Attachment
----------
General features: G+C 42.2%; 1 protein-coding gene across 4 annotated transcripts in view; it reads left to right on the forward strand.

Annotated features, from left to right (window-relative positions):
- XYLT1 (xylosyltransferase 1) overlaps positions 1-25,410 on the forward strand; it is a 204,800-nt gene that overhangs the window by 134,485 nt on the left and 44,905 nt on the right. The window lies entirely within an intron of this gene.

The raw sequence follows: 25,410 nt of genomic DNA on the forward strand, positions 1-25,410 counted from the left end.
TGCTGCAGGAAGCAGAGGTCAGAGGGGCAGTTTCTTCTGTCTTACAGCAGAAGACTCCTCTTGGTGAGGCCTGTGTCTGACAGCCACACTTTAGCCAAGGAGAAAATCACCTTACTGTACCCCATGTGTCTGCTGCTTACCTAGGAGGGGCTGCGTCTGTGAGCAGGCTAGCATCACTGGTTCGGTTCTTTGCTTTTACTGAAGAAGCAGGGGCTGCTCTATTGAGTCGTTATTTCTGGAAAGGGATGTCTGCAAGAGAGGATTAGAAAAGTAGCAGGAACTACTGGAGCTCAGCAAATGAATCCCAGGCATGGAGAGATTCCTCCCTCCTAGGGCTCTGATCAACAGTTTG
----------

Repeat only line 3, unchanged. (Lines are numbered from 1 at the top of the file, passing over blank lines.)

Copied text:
- XYLT1 (xylosyltransferase 1) overlaps positions 1-25,410 on the forward strand; it is a 204,800-nt gene that overhangs the window by 134,485 nt on the left and 44,905 nt on the right. The window lies entirely within an intron of this gene.